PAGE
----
4 August, 2015

Bon Jour

Well……  The fog didn’t clear up.  Radar and chartplotter showed us that we were in the outer harbor of St. Pierre, but you couldn’t prove it by looking out the window-pure pea soup.  I had forgotten just how disoriented you can get moving at slow speed in zero/zero visibility.  I love my instruments.  As we approached the rock jetty leading into the inner harbor, the fog became wispy, then immediately gave way to bright sunshine.  Lucky, lucky, lucky.  As usual, the Harbor Authority wasn’t answering their VHF, so as we passed a commercial fishing boat that was idling around waiting for the rail tram to pull them out of the water, Suzanne asked them where we should tie up.  Uh oh, here we go with the French.  Fortunately, the Admiral retains and builds on her vocabulary, while I have to start from scratch every time we’re with French-speakers.  We sidle over to a long pier, and by the time we’re close to the dock, the fishermen have tied up and are ready to catch our lines.  By the way, they’ve called both Customs and Immigration to come down to the boat for us, so we won’t have to walk up to the office.  Really?  Clearing Customs is a breeze.  The head officer speaks perfect English, and lets his two pals practice theirs on us under his watchful eye.  As usual, Suz is pumpin’ him for some local knowledge, and he tells her that the bus tour is a must (by the way, his daughter is home from University, and she’s the guide).    Suz and Lauren are all smiles, ‘cause it’s our plan to eat our way through this French town, meaning no menu planning for a few days.  We head over to the Touriste Informacion office, and get the skinny on treats, eats, and tours.  Our new best friend at the office, John-Pierre makes dinner reservations for the next 3 nights, and we’re good to go.  At 18h00, we’re waiting for the bus tour, chattin’ it up with Emilie, our guide-more local info.  The tour needs 6 to go, and there are only the 4 of us.  As we’re leaving, 2 ladies run up, so the tour is on.  The tour was well worth it.  We wound through the narrow streets in town, and then drove out to the country for some photo ops, as Emilie pointed out the high points and gave us a short history lesson.  Passing by Emilie’s Grandfathers house, he gives her a thumbs-up.  Oh yeah, he owns the tour bus.  Back in town, her Dad is waiting to drive her home.  He looks a little different from the last time that we saw him.  Cargo shorts, Tee shirt and flip-flops are quite a contrast from the crisp uniform with the sidearm on the hip.  Over the next 3 days, we enjoyed being in France.  The stores had a great selection of cheeses, cured meats, and pate.  The bakery had fresh goodies every morning at 06h00.  Our nights out for dinner provided a nice diversion, with wonderful food, decent wine, and good conversation.  The weather was rainyfoggywindy, but hey, what’s new.  One of the locals told us that they had 45 straight days of fog last year, so we’re not gripin’.  The “Prohibition” tour (one guide and the 4 of us), gave us some insight in to the effects that Prohibition in the States had on this sleepy little fishing community during the 30’s.  During that time, 300,000 cases of liquor passed through here every month, destined for the United States’ east coast.  Al Capone was said to have spent some time here (although I couldn’t verify this independently), and lotsa money was made from running liquor.  During our stay, the sailboat racers coming from the Madeline’s dribbled in from the fog, completely overwhelming the facilities.  By the time they were all in, their boats were rafted 3 and 4 deep along the pier, along with monopolizing the (free) laundry room, drying all of their wet duds.  No biggie, though.  None of them were up at 06h00, when I usually do wash.  We departed on a sunny Friday morning, the first day of the “Rock ‘N Rhum” Festival, as the ferry disgorged groups of pierced and tatted young folks arriving for the scene.  We diverted out to Colombier Island, a couple of miles out of the harbor, as it was rumored that there were Puffins out there (you already know how the Admiral has this thing for Puffins).  Pete (the stuffed Puffin) stood watch from his perch next to the compass, while the Admiral manned the binoculars.  No need.  There were a gazillion Puffins in the water, air, and on the rocks.  In spite of their numbers, it was tough to get their pictures, as the little guys are pretty shy.  Out of 100 or so shots, hopefully, we’ll get 5 or 6 good ones.  After idling around for a half hour or so, we continued our cruise up to Langlade and Miquelon, the other 2 islands in this French Archipelago.  Langlade has only a few summer cottages, and Miquelon only 600 inhabitants, as compare to St. Pierre’s 6,000.  The reason for our Miquelon drive-by was that we were told that there were seals on its’ North end.  Where there are seals, there are usually Orcas, and we hadn’t seen any of these killer whales yet.  Well, I think that maybe we were sold a bill of goods (or maybe it was the language barrier), ‘cause the North end was bordered by sandy shores-not exactly seal territory.  The bonus was the Minke whales that we saw on the way.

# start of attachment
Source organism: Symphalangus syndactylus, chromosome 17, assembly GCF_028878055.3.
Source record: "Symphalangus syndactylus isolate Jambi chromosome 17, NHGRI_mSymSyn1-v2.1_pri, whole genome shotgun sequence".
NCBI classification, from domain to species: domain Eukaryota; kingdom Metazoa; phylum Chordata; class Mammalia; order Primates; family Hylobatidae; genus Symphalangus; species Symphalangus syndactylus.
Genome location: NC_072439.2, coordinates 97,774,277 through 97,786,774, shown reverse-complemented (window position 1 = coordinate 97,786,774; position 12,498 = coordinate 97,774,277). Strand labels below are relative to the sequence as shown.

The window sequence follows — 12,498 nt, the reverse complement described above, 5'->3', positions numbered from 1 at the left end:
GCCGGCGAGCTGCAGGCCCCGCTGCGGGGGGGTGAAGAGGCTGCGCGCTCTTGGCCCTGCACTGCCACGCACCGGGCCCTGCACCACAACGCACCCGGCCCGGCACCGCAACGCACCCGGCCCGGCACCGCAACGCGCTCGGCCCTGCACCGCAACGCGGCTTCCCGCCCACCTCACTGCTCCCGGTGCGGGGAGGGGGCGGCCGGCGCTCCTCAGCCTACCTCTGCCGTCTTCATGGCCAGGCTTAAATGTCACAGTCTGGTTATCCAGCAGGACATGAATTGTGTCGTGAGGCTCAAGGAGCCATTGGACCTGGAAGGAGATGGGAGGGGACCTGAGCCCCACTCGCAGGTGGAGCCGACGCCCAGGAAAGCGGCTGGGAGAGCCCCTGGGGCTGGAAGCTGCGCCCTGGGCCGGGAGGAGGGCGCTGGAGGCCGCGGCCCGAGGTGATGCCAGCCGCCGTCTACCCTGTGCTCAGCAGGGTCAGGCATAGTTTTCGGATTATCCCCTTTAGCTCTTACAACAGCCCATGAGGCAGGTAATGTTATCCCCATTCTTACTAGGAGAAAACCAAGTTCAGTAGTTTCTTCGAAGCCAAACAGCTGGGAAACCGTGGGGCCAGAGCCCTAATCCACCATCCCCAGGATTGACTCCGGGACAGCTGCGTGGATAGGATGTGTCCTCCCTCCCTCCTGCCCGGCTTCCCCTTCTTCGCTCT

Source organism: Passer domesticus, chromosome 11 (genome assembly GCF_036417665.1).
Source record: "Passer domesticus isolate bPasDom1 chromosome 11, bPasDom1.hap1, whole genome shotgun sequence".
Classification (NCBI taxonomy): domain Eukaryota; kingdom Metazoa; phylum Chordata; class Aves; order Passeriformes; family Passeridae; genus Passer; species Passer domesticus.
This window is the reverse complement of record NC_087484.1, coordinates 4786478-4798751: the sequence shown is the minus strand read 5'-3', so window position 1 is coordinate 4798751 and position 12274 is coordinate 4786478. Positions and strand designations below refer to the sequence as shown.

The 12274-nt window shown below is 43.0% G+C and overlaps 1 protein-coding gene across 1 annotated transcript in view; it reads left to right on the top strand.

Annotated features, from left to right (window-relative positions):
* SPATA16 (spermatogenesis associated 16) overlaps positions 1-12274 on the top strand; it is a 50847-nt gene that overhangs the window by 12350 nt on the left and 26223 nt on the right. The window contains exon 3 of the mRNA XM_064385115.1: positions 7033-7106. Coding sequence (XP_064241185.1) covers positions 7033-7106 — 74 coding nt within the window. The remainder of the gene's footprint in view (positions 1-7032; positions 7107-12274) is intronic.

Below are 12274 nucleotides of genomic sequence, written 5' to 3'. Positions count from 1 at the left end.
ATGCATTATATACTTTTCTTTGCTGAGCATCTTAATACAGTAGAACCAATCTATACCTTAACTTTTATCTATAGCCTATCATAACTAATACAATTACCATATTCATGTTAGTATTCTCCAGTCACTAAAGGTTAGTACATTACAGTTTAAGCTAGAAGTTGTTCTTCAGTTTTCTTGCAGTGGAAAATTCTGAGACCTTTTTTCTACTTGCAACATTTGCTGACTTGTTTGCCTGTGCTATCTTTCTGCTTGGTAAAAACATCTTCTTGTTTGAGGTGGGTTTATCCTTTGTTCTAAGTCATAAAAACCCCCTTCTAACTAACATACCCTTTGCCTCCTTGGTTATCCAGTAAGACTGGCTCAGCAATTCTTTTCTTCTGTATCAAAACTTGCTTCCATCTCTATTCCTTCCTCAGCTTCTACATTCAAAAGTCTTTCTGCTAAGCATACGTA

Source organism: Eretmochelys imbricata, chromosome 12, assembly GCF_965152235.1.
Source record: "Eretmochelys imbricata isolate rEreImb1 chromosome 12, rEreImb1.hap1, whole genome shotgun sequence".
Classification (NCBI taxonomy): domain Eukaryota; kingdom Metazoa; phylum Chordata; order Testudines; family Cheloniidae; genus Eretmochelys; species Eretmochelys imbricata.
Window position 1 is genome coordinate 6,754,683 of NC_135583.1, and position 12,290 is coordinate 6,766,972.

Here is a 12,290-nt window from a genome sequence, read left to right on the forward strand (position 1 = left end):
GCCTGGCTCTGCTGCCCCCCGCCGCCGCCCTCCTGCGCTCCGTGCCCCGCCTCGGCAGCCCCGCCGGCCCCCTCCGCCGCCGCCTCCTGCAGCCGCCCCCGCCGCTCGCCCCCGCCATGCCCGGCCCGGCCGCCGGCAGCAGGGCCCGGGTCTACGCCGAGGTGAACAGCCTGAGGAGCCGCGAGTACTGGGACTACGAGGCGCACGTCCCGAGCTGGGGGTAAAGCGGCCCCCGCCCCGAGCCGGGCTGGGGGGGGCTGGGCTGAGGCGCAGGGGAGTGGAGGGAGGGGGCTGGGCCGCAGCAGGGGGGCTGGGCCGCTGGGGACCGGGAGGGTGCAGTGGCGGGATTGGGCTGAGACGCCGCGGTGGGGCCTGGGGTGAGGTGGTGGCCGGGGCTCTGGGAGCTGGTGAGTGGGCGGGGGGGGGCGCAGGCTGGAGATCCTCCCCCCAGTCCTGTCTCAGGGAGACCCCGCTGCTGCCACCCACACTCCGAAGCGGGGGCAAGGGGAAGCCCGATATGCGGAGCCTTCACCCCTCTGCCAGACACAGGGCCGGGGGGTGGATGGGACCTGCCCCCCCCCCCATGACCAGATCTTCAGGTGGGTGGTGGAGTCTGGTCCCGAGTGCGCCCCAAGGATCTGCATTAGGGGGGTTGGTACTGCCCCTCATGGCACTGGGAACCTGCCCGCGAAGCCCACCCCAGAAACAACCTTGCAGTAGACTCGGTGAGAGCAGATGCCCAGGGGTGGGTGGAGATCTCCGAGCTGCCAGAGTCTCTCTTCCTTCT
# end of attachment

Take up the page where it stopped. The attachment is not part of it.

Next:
Next stop, Fortune Newfoundland, where we cleared customs, and planned a visit to Fortune Head Point, where there were some significant geologic formations (read “fossils”-Nerd time).  On the way, Lauren and Bill discovered that their macerator (the little chopperupper gizmo that pumps out your holding tank) had crapped out-pun intended. Sh%t!  Literally.  Along the way, we called Canadian Customs and got our reporting number (we both have NEXUS cards, which streamline border crossings for Canadian and U.S. citizens).  Seastar wasn’t so lucky.  The Customs agent told them that they needed some face time with the officers in Fortune.  The good news was that the guys were at the dock when we arrived, and cleared Bill & Lauren without a search of their boat.  Kinda ticked Lauren off that we didn’t have the same treatment, but the fact is that a lot of Canadians return home with prodigious amounts of cheap liquor from France (the “sin tax” on liquor in Canada helps fund their health care system, making booze very expensive), and don’t declare it.  We still had plenty of time, so we hooked up with Kendra (a geology student on leave from university in St. John’s), to give us a personal tour of the museum, and drive us out to the park to view the actual formations.  So…..Fortune Head is the recognized GSSP (Global Boundary Stratotype Section and Point) for the Precambrian/Cambrian Eras.  Getting’ deep, but a GSSP is an internationally designated reference point on a stratigraphic section which defines the lower boundary of a stage on the geologic time scale.  In other words, the rock formations that have been thrust up here by continental drift clearly show fossils from the end of the Precambrian, and the beginning of the Cambrian eras.  (For you non-nerds, the Precambrian Era had very primitive single cell life forms such as bacteria and simple soft bodied worms, whereas the Cambrian Explosion witnessed the largest evolutionary changes in life forms on Earth.)  After all that fast-moving geologic excitement, we stopped at the local watering hole for a few brews to cool down our overheated neurons.  When dinner was done back at the boats, it was time to dope out the macerator issue.  I swear, the guys who design boats are sadists.  Why is the stuff that you need to get to always in a spot where you need to go through your repertoire of yogic  stretches, feeling like half of that couple on a plate from The Kama Sutra (you know-the one where you say “is that even possible?”)?  Anyway, the aforementioned macerator is tucked on the back bulkhead of the engine room, behind the generator, over the propshaft.  The 8” passage around the gennie is guarded by a pair of skin-devouring hoseclamps waiting for new meat.  I don’t want to get too graphic, but it’s still pretty hot in there from the engines, and I’m balancing off one foot with my head jammed against the bulkhead 5” from the evil apparatus when I pop the waste-welded hose off.  Splash, followed by uncontrollable gagging.  You get the picture.    The pump is fried, but where can we get another one?  Scottie says he can send us one, but it’ll have to get through customs, then be shipped to wherever we project we’ll be-not happenin’.  Enter Bryce (remember the facilitator in Harbour Breton who got things going for the tranny repair?).  He still hasn’t gotten around to sending a bill for his previous services, but he finds a pump in Gander.  His wife’s picking up their nephew at the airport there and he’ll have her pick up the pump.  Then, he’ll drive over to Hermitage and put it on the ferry to Gaultois (say gol tiss), where we’ll be going tomorrow.  Do I have to say anything else about the generosity of Newfoundlanders?  Anyway, this is getting long, so I’ll sign off.  No bandwidth, but we’re lucky to have internet as there’s no cell coverage here, so no pictures for now.  I’ll shoot this up, and talk to you